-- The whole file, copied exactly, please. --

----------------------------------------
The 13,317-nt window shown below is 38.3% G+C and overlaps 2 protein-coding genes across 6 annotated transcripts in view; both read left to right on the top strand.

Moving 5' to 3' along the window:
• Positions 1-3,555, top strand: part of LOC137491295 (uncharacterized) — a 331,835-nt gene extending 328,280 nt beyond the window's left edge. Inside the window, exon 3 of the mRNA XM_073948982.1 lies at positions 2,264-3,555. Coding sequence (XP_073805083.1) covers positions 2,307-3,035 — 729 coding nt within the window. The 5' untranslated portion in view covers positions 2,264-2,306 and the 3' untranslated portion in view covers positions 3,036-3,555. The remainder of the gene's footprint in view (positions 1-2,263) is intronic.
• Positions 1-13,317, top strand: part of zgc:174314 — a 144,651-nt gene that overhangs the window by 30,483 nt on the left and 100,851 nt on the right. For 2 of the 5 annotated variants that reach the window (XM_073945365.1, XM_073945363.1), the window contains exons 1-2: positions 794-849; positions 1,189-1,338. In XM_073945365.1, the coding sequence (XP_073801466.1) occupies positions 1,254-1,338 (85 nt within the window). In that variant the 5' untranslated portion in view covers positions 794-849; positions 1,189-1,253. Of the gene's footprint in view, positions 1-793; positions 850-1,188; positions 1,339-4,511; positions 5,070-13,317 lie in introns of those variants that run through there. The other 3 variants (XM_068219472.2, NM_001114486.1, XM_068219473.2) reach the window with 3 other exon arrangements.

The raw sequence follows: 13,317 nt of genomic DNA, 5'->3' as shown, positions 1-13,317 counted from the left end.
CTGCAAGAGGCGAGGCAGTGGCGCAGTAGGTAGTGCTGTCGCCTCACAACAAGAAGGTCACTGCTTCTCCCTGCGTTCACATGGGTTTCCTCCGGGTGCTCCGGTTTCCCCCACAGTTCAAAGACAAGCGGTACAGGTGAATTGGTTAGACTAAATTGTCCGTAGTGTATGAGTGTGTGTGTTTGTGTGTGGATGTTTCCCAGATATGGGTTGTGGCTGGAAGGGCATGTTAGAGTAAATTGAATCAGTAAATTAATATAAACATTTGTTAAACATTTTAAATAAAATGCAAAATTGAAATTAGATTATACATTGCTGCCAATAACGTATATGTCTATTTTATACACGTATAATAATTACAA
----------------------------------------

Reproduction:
The 13,317-nt window shown below is 38.3% G+C and overlaps 2 protein-coding genes across 6 annotated transcripts in view; both read left to right on the top strand.

Moving 5' to 3' along the window:
• Positions 1-3,555, top strand: part of LOC137491295 (uncharacterized) — a 331,835-nt gene extending 328,280 nt beyond the window's left edge. Inside the window, exon 3 of the mRNA XM_073948982.1 lies at positions 2,264-3,555. Coding sequence (XP_073805083.1) covers positions 2,307-3,035 — 729 coding nt within the window. The 5' untranslated portion in view covers positions 2,264-2,306 and the 3' untranslated portion in view covers positions 3,036-3,555. The remainder of the gene's footprint in view (positions 1-2,263) is intronic.
• Positions 1-13,317, top strand: part of zgc:174314 — a 144,651-nt gene that overhangs the window by 30,483 nt on the left and 100,851 nt on the right. For 2 of the 5 annotated variants that reach the window (XM_073945365.1, XM_073945363.1), the window contains exons 1-2: positions 794-849; positions 1,189-1,338. In XM_073945365.1, the coding sequence (XP_073801466.1) occupies positions 1,254-1,338 (85 nt within the window). In that variant the 5' untranslated portion in view covers positions 794-849; positions 1,189-1,253. Of the gene's footprint in view, positions 1-793; positions 850-1,188; positions 1,339-4,511; positions 5,070-13,317 lie in introns of those variants that run through there. The other 3 variants (XM_068219472.2, NM_001114486.1, XM_068219473.2) reach the window with 3 other exon arrangements.

The raw sequence follows: 13,317 nt of genomic DNA, 5'->3' as shown, positions 1-13,317 counted from the left end.
CTGCAAGAGGCGAGGCAGTGGCGCAGTAGGTAGTGCTGTCGCCTCACAACAAGAAGGTCACTGCTTCTCCCTGCGTTCACATGGGTTTCCTCCGGGTGCTCCGGTTTCCCCCACAGTTCAAAGACAAGCGGTACAGGTGAATTGGTTAGACTAAATTGTCCGTAGTGTATGAGTGTGTGTGTTTGTGTGTGGATGTTTCCCAGATATGGGTTGTGGCTGGAAGGGCATGTTAGAGTAAATTGAATCAGTAAATTAATATAAACATTTGTTAAACATTTTAAATAAAATGCAAAATTGAAATTAGATTATACATTGCTGCCAATAACGTATATGTCTATTTTATACACGTATAATAATTACAA